GOVERNMENT, which has been hard hit by a shrinking revenue base as the economy continues to nosedive, is struggling to effect civil service reforms, particularly rationalisation of the size of its bloated professional bureaucracy and wage bill.
Since last year, the Civil Service Commission (CSC) has been undertaking a restructuring exercise expected to inform the 2015 budget process.
During his 2015 national budget presentation last November, Finance minister Patrick Chinamasa indicated government would start retrenching civil servants this year to contain the wage bill.
Senior officials in the Public Service ministry said this week the restructuring exercise aims to align ministries’ staffing with their mandates, and also identify any duplications and redundancies.
“The CSC is also modernising and decentralising the Salary Service Bureau (SSB), an exercise that will involve placing a payroll assistant in every district, and this will be completed by end of 2015. This will improve the SSB’s grip on the wage bill and put it in a better position to flush out any irregularities,” said an official in the ministry.
The officials also said government, over the medium-term, intends to pursue comprehensive civil service reforms.
They told the Zimbabwe Independent government is in a dilemma as the retrenchment is in sharp contrast with the ZimAsset economic blueprint, which promises Zimbabweans 2,2 million jobs by 2018.
“The retrenchment process will reinforce a bad political reputation for the Zanu PF government, which is why they are in a dilemma on whether or not to go ahead with the process. It could also have serious political consequences. Moreover, government has no funds for compensating the retrenched,” said a top official in the ministry.
“For government to retrench, it first needs to carry out an audit to establish the exact number of workers, the number of people who are on retirement age as well as ghost workers.,”
Sources said government is looking to retrench more than 50 000 workers who will increase the unemployment rate which currently stands at over 80%, with the majority of Zimbabweans now eking out a living in the informal sector owing to quickening retrenchments and company closures.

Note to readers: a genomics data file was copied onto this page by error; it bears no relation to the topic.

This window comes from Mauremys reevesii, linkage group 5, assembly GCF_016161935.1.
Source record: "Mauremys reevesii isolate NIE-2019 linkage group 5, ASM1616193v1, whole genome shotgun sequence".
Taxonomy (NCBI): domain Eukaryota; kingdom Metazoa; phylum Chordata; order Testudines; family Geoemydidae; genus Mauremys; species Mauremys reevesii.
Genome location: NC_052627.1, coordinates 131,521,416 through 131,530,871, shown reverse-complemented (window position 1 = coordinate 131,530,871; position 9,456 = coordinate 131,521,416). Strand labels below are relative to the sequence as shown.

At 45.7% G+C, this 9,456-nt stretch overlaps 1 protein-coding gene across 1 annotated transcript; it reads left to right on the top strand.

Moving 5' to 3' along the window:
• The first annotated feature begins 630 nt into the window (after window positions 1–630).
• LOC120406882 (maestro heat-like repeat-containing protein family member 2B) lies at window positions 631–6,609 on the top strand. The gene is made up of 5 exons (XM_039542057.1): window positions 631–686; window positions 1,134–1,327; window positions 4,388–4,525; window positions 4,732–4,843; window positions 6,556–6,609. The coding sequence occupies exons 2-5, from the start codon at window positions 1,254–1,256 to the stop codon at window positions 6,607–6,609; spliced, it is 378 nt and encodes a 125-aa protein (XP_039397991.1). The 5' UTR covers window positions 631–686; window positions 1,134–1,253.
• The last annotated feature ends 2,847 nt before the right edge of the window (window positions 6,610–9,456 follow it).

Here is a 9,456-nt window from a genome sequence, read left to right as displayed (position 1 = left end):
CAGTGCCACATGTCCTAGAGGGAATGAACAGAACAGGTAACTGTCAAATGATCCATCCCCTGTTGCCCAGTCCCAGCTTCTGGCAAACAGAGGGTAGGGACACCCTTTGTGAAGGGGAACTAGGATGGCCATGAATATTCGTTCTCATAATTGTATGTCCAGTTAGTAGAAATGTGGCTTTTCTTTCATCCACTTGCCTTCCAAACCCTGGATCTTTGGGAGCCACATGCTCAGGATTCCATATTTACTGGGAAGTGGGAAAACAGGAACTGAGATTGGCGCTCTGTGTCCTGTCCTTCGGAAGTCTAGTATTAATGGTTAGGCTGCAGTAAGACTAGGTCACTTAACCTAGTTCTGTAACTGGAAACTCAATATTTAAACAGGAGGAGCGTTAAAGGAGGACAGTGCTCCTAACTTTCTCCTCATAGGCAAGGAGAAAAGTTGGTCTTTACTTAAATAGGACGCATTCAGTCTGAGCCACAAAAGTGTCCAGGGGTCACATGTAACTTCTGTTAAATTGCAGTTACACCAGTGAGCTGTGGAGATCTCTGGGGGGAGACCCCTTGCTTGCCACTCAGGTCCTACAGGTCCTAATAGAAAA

Reserve Bank of Zimbabwe governor John Mangudya said on Wednesday during his monetary policy presentation that the struggling local economy can no longer sustain wage and salary increases.
“The Reserve Bank is of the considered view that the national economy is not able to sustain any further increases in wages and salaries and that the welfare of consumers and employees should be addressed through the reduction of prices, disinflation, so that the current wages buy more — enhancement of the purchasing power of the current wages and salaries,” he said.
“We need to move away from the psychology or concept of money illusion, which states that people think in terms of the amount of money they have, rather than in terms of its value. We now need to think in terms of value. This way even those not working would have their welfare increased as they would be able to buy more from a US$.”
Mangudya said Zimbabwe’s average minimum wage for commercial and industrial sectors is much higher than that of the other countries in the region even though the high cost of living in Zimbabwe negates the comparative advantage.
“This shows that the solution to increase the welfare of workers does not depend on increasing wages and salaries as all the increments would be absorbed by commensurate price increases,” he said.
“Further it is imperative to note that Zimbabwe’s wage bill as a percentage of revenue is higher than all the regional countries despite the country having the lowest population with the exception of Botswana.”
Efforts to get a comment from Chinamasa on the proposed retrenchment were fruitless as he was said to be away in Abuja, Nigeria.
A fortnight ago President Robert Mugabe pleaded with restive civil servants to be patient with his government which is struggling to pay salaries on time.
“To our workers, civil servants, we are truly sorry and when we say we are experiencing difficulties in paying you, please bear with us because these are difficult times which call for sacrifice from all of us,” Mugabe said.
Government is currently in a deep fiscal crisis, with Chinamasa last year revealing that it spends 92% of revenues on recurrent expenditure, leaving a negligible 8% for capital projects and service delivery.
He told parliament during his 2015 budget presentation of the total expenditures of US$4,1 billion, US$3,7 billion is spent on recurrent expenditures such as labour, meaning an insignificant amount would remain for crucial development projects and service delivery in a country reeling from collapsed infrastructure and poor service delivery.
The 2015 budget has already been slashed from US$4,1 billion to US$3,5 billion.
Even if it is likely to be a complex process, ministry officials said authorities must urgently address the impact of streamlining the public service, and downsizing should be carefully assessed before implementation to avoid unintended consequences.
“Downscaling must be designed to reduce the size of the workforce to improve the efficiency and quality of the public sector, not just to save money. This will be part of an overall effort to increase economic growth and cut fiscal deficits,” said a ministry official.
“Overstaffing, ghost workers, a burgeoning payroll and systemic bureaucratic inefficiency are rampant in the public sector. So government needs to deal with this through measured cuts to reduce the wage bill and make savings to fund capital projects, while ensuring reliable, quality and efficient public service delivery.”
The International Monetary Fund has advised government to reduce the size of its civil service, a tough policy choice for Chinamasa and government.